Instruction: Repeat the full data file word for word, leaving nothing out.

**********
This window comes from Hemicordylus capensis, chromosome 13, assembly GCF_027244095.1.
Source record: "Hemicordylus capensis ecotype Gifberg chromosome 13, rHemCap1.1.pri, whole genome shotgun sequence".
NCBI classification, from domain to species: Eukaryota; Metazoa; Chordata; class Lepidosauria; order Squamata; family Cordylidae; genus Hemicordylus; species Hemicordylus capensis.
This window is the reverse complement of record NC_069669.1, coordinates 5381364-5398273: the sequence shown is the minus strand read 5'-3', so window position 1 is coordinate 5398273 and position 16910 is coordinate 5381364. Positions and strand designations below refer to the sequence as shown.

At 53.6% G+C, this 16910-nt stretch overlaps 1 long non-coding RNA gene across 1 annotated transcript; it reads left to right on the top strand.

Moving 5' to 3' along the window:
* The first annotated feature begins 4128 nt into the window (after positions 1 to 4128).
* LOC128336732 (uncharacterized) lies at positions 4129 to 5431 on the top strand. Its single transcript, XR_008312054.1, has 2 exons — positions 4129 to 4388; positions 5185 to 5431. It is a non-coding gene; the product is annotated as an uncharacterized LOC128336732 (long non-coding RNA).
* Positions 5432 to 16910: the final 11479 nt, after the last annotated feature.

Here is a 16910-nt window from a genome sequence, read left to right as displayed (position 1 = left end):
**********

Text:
This window comes from Hemicordylus capensis, chromosome 13, assembly GCF_027244095.1.
Source record: "Hemicordylus capensis ecotype Gifberg chromosome 13, rHemCap1.1.pri, whole genome shotgun sequence".
NCBI classification, from domain to species: Eukaryota; Metazoa; Chordata; class Lepidosauria; order Squamata; family Cordylidae; genus Hemicordylus; species Hemicordylus capensis.
This window is the reverse complement of record NC_069669.1, coordinates 5381364-5398273: the sequence shown is the minus strand read 5'-3', so window position 1 is coordinate 5398273 and position 16910 is coordinate 5381364. Positions and strand designations below refer to the sequence as shown.

At 53.6% G+C, this 16910-nt stretch overlaps 1 long non-coding RNA gene across 1 annotated transcript; it reads left to right on the top strand.

Moving 5' to 3' along the window:
* The first annotated feature begins 4128 nt into the window (after positions 1 to 4128).
* LOC128336732 (uncharacterized) lies at positions 4129 to 5431 on the top strand. Its single transcript, XR_008312054.1, has 2 exons — positions 4129 to 4388; positions 5185 to 5431. It is a non-coding gene; the product is annotated as an uncharacterized LOC128336732 (long non-coding RNA).
* Positions 5432 to 16910: the final 11479 nt, after the last annotated feature.

Here is a 16910-nt window from a genome sequence, read left to right as displayed (position 1 = left end):